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Big Questions in Ecology and Evolution$
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Thomas N. Sherratt and David M. Wilkinson

Print publication date: 2009

Print ISBN-13: 9780199548606

Published to Oxford Scholarship Online: November 2020

DOI: 10.1093/oso/9780199548606.001.0001

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PRINTED FROM OXFORD SCHOLARSHIP ONLINE (oxford.universitypressscholarship.com). (c) Copyright Oxford University Press, 2021. All Rights Reserved. An individual user may print out a PDF of a single chapter of a monograph in OSO for personal use. date: 25 October 2021

Why Do We Age?

Why Do We Age?

(p.1) 1 Why Do We Age?
Big Questions in Ecology and Evolution

Thomas N. Sherratt

David M. Wilkinson

Oxford University Press

In 2004, the amazing ‘Flying Phil’ Rabinowitz broke the world 100 m sprint record for a centenarian, setting a time of 30.86 s and beating the previous world record time by over 5 s. Despite this impressive statistic, most 20 and 30 year-olds can readily run at these speeds when dashing for a bus, and the overall world record for 100 m currently stands at 9.69 s (set by Usain Bolt at the age of 21). Age-related degeneration in bodily function is familiar to all of us, and is known as ‘senescence’, or more colloquially, as ‘ageing’. Of course, this loss of physiological functioning not only impairs our ability to run: as individuals get older they typically experience an increase in the likelihood that they will die, and also a decrease in fecundity. The incidence rates of cancers and heart attack, for example, are considerably higher in older than in younger individuals. For these reasons, ageing has been dubbed ‘the most potent of all carcinogens’, but it has also long been considered as one of the world’s worst diseases (‘senectus enim insanabilis morbus est’—a sickness for which there is no cure). . . . Live long and prosper? . . . Organisms die for all sorts of reasons. They may get run over by a bus, they may be eaten by a predator, or they may succumb to a lethal disease. However, even if individuals survive all of these ‘extrinsic’ challenges, then the odds are that they will begin to experience the signs of senescence. While being eaten by a predator is unfortunate, it is also eminently understandable as a cause of death. Natural selection will tend to act on individuals to reduce the likelihood of this extrinsic mortality (for instance, by promoting higher vigilance or the development of some form of defence) but death from accidents, predators, and parasites cannot be completely avoided. Ageing, however, poses much more of a dilemma for evolutionary biologists. In particular, one might expect that those individuals who managed to slow down the ageing process would leave more offspring, so that natural selection would favour extreme longevity.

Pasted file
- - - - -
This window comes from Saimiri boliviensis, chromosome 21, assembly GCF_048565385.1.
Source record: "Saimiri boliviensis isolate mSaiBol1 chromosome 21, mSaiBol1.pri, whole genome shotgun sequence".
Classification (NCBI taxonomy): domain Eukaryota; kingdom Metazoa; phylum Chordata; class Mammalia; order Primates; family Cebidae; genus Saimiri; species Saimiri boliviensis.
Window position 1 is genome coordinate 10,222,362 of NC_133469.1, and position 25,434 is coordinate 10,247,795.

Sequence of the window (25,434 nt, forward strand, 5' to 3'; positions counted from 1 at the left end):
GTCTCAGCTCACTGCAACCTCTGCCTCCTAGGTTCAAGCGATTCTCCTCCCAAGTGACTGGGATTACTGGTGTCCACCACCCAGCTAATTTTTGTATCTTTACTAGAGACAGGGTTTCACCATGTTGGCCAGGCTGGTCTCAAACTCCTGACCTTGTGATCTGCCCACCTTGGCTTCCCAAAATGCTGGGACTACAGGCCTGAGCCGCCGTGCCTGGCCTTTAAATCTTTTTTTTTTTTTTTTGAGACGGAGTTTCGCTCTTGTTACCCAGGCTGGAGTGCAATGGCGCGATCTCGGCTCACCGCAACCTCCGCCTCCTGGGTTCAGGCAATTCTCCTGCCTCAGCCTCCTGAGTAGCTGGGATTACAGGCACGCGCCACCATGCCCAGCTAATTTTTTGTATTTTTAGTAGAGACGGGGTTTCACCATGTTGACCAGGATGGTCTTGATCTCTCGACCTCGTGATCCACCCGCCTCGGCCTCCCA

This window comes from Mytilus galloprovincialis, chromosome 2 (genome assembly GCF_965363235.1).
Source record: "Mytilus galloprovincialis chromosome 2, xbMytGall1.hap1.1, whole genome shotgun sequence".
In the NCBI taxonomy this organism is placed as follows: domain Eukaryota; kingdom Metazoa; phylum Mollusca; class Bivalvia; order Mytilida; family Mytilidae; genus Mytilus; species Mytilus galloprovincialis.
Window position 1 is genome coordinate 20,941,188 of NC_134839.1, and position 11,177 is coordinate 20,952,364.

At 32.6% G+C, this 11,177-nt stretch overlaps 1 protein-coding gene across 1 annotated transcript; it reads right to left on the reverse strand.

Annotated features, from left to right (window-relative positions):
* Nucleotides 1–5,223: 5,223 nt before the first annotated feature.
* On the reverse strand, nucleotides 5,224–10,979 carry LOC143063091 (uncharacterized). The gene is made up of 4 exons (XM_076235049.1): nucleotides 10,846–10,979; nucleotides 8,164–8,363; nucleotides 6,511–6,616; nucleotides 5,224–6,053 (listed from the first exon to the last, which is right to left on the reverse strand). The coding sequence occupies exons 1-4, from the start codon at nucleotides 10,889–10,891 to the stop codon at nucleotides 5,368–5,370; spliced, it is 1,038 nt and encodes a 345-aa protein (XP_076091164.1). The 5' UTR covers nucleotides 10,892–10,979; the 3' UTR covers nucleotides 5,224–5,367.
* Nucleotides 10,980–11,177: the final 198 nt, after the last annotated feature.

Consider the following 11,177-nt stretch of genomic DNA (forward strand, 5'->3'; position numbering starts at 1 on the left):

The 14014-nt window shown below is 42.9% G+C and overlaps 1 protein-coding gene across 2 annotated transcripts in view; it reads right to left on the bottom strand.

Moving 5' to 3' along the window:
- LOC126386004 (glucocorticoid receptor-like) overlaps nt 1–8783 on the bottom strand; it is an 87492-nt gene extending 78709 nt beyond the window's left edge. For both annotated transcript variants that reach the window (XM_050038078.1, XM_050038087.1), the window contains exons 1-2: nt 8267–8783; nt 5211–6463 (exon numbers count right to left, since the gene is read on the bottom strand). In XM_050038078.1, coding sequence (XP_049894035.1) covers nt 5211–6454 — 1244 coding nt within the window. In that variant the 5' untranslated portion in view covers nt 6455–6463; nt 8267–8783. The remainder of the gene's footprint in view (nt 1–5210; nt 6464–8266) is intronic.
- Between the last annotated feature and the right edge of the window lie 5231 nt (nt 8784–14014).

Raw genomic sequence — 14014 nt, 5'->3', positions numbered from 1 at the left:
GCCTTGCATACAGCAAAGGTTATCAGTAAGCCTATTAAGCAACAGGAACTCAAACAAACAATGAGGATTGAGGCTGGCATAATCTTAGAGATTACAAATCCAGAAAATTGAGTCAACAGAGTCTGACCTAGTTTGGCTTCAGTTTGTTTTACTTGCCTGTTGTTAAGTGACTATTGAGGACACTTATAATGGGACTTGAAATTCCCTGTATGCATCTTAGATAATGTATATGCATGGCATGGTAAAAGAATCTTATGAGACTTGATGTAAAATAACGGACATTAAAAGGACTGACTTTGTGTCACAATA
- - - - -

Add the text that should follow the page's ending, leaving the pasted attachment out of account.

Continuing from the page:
Keywords:   ageing, bacteria, camoufl aged moths, damselfly, fecundity, gender, hares, ladybird beetles, monarch butterflies

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